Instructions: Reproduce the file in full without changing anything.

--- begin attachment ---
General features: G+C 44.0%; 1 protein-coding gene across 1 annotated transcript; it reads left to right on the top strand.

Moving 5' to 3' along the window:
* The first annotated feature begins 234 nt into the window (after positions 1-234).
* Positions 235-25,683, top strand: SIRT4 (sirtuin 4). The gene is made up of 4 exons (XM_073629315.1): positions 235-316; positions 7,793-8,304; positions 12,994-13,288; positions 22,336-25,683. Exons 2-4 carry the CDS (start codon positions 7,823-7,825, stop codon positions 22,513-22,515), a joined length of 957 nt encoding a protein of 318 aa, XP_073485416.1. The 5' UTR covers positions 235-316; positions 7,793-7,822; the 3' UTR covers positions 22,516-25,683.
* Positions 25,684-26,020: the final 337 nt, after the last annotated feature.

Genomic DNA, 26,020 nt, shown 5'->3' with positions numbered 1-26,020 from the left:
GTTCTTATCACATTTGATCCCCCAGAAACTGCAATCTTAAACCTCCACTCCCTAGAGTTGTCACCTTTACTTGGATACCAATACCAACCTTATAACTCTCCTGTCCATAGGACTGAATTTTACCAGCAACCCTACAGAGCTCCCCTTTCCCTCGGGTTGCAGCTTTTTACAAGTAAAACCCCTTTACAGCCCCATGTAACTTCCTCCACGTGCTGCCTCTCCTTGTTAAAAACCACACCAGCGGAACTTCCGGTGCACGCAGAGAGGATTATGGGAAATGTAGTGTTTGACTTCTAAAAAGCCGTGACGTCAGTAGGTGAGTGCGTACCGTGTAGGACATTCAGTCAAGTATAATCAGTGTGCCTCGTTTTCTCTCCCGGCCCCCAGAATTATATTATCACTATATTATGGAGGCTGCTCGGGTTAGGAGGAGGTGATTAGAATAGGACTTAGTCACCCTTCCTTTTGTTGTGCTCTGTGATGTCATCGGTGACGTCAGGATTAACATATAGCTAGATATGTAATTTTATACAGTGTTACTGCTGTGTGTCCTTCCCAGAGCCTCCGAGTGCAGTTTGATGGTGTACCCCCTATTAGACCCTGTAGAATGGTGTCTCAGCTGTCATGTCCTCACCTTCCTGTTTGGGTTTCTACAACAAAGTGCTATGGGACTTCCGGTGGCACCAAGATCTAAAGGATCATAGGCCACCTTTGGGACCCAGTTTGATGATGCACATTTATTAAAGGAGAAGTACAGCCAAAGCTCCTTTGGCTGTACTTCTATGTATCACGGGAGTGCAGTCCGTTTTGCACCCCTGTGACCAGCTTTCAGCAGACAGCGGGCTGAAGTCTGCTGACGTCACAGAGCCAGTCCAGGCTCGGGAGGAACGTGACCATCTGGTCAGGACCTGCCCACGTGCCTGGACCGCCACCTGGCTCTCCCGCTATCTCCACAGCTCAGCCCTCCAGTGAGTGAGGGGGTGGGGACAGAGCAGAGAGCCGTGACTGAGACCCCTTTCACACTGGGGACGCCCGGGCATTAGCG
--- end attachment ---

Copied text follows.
General features: G+C 44.0%; 1 protein-coding gene across 1 annotated transcript; it reads left to right on the top strand.

Moving 5' to 3' along the window:
* The first annotated feature begins 234 nt into the window (after positions 1-234).
* Positions 235-25,683, top strand: SIRT4 (sirtuin 4). The gene is made up of 4 exons (XM_073629315.1): positions 235-316; positions 7,793-8,304; positions 12,994-13,288; positions 22,336-25,683. Exons 2-4 carry the CDS (start codon positions 7,823-7,825, stop codon positions 22,513-22,515), a joined length of 957 nt encoding a protein of 318 aa, XP_073485416.1. The 5' UTR covers positions 235-316; positions 7,793-7,822; the 3' UTR covers positions 22,516-25,683.
* Positions 25,684-26,020: the final 337 nt, after the last annotated feature.

Genomic DNA, 26,020 nt, shown 5'->3' with positions numbered 1-26,020 from the left:
GTTCTTATCACATTTGATCCCCCAGAAACTGCAATCTTAAACCTCCACTCCCTAGAGTTGTCACCTTTACTTGGATACCAATACCAACCTTATAACTCTCCTGTCCATAGGACTGAATTTTACCAGCAACCCTACAGAGCTCCCCTTTCCCTCGGGTTGCAGCTTTTTACAAGTAAAACCCCTTTACAGCCCCATGTAACTTCCTCCACGTGCTGCCTCTCCTTGTTAAAAACCACACCAGCGGAACTTCCGGTGCACGCAGAGAGGATTATGGGAAATGTAGTGTTTGACTTCTAAAAAGCCGTGACGTCAGTAGGTGAGTGCGTACCGTGTAGGACATTCAGTCAAGTATAATCAGTGTGCCTCGTTTTCTCTCCCGGCCCCCAGAATTATATTATCACTATATTATGGAGGCTGCTCGGGTTAGGAGGAGGTGATTAGAATAGGACTTAGTCACCCTTCCTTTTGTTGTGCTCTGTGATGTCATCGGTGACGTCAGGATTAACATATAGCTAGATATGTAATTTTATACAGTGTTACTGCTGTGTGTCCTTCCCAGAGCCTCCGAGTGCAGTTTGATGGTGTACCCCCTATTAGACCCTGTAGAATGGTGTCTCAGCTGTCATGTCCTCACCTTCCTGTTTGGGTTTCTACAACAAAGTGCTATGGGACTTCCGGTGGCACCAAGATCTAAAGGATCATAGGCCACCTTTGGGACCCAGTTTGATGATGCACATTTATTAAAGGAGAAGTACAGCCAAAGCTCCTTTGGCTGTACTTCTATGTATCACGGGAGTGCAGTCCGTTTTGCACCCCTGTGACCAGCTTTCAGCAGACAGCGGGCTGAAGTCTGCTGACGTCACAGAGCCAGTCCAGGCTCGGGAGGAACGTGACCATCTGGTCAGGACCTGCCCACGTGCCTGGACCGCCACCTGGCTCTCCCGCTATCTCCACAGCTCAGCCCTCCAGTGAGTGAGGGGGTGGGGACAGAGCAGAGAGCCGTGACTGAGACCCCTTTCACACTGGGGACGCCCGGGCATTAGCG